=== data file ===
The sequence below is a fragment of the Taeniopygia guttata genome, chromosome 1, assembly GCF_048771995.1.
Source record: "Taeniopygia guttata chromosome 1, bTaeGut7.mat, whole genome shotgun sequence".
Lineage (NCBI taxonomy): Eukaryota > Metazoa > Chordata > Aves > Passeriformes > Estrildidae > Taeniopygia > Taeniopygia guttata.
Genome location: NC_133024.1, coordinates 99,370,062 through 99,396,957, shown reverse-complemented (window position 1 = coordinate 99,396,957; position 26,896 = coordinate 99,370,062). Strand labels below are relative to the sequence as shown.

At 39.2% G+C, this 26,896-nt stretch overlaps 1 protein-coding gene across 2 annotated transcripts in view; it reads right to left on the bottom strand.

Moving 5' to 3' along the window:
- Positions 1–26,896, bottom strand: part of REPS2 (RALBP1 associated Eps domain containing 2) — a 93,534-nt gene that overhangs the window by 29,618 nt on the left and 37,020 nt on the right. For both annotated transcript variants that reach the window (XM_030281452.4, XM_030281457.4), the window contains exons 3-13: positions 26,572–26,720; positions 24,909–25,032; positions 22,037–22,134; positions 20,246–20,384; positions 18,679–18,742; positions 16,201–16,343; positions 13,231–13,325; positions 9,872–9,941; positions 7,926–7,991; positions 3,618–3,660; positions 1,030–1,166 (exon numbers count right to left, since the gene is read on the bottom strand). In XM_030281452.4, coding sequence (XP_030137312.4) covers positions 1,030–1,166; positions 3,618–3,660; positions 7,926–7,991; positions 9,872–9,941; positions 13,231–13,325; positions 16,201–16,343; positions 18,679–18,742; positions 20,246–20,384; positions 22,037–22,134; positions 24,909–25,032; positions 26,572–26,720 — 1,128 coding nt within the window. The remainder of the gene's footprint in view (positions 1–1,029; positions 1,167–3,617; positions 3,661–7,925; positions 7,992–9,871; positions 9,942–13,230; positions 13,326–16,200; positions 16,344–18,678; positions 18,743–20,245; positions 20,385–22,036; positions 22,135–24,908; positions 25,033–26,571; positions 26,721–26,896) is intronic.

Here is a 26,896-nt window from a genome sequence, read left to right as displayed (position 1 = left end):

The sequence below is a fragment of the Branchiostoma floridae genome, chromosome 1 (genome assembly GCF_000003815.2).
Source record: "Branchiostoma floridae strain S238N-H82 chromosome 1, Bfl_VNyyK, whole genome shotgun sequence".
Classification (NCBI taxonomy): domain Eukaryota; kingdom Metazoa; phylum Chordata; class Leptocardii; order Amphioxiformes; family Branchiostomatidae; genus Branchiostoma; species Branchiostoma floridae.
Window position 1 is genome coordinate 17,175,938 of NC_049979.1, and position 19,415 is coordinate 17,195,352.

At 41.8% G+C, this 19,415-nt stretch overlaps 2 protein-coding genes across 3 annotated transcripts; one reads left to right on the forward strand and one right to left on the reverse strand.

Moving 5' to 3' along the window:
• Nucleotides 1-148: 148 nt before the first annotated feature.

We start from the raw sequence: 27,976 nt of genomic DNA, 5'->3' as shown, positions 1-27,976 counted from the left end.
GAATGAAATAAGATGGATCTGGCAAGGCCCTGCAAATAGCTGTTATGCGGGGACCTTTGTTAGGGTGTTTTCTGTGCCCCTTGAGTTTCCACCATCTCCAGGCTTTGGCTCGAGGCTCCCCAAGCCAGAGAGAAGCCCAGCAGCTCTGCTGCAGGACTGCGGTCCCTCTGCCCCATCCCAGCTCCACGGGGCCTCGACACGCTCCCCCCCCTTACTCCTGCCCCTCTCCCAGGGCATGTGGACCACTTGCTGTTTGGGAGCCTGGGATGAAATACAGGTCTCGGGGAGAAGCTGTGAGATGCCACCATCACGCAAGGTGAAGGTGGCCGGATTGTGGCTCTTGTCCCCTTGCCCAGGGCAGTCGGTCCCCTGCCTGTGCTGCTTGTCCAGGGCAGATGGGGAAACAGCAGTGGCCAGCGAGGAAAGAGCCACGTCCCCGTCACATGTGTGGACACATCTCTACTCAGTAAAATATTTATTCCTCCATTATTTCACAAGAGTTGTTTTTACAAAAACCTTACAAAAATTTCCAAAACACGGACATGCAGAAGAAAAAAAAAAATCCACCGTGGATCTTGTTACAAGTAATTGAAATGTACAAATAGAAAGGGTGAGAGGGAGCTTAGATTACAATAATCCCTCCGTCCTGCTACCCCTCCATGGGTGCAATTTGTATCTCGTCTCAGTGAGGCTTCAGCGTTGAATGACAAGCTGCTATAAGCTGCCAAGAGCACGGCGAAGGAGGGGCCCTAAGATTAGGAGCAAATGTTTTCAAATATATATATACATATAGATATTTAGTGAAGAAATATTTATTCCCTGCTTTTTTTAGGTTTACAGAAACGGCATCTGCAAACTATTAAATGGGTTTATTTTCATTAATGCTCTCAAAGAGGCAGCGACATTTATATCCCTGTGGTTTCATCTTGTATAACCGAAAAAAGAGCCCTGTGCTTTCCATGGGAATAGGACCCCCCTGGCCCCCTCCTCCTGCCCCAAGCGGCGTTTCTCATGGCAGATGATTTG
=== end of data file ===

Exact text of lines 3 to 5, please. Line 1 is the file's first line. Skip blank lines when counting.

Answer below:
Lineage (NCBI taxonomy): Eukaryota > Metazoa > Chordata > Aves > Passeriformes > Estrildidae > Taeniopygia > Taeniopygia guttata.
Genome location: NC_133024.1, coordinates 99,370,062 through 99,396,957, shown reverse-complemented (window position 1 = coordinate 99,396,957; position 26,896 = coordinate 99,370,062). Strand labels below are relative to the sequence as shown.

At 39.2% G+C, this 26,896-nt stretch overlaps 1 protein-coding gene across 2 annotated transcripts in view; it reads right to left on the bottom strand.